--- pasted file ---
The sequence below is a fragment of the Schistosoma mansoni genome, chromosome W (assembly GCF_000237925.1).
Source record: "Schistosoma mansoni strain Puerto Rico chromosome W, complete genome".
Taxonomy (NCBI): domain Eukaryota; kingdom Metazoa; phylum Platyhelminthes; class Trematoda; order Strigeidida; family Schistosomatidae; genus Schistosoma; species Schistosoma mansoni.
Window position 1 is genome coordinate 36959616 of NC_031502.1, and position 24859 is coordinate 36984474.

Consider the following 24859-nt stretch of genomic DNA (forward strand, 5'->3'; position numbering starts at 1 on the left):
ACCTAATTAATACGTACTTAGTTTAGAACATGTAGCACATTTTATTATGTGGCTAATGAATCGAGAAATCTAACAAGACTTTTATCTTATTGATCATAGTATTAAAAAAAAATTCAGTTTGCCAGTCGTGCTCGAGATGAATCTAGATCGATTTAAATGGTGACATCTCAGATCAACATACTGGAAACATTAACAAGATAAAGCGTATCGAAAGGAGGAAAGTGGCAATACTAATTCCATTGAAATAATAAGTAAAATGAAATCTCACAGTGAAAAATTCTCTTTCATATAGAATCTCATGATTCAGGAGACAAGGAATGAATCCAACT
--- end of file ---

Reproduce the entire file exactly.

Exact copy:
The sequence below is a fragment of the Schistosoma mansoni genome, chromosome W (assembly GCF_000237925.1).
Source record: "Schistosoma mansoni strain Puerto Rico chromosome W, complete genome".
Taxonomy (NCBI): domain Eukaryota; kingdom Metazoa; phylum Platyhelminthes; class Trematoda; order Strigeidida; family Schistosomatidae; genus Schistosoma; species Schistosoma mansoni.
Window position 1 is genome coordinate 36959616 of NC_031502.1, and position 24859 is coordinate 36984474.

Consider the following 24859-nt stretch of genomic DNA (forward strand, 5'->3'; position numbering starts at 1 on the left):
ACCTAATTAATACGTACTTAGTTTAGAACATGTAGCACATTTTATTATGTGGCTAATGAATCGAGAAATCTAACAAGACTTTTATCTTATTGATCATAGTATTAAAAAAAAATTCAGTTTGCCAGTCGTGCTCGAGATGAATCTAGATCGATTTAAATGGTGACATCTCAGATCAACATACTGGAAACATTAACAAGATAAAGCGTATCGAAAGGAGGAAAGTGGCAATACTAATTCCATTGAAATAATAAGTAAAATGAAATCTCACAGTGAAAAATTCTCTTTCATATAGAATCTCATGATTCAGGAGACAAGGAATGAATCCAACT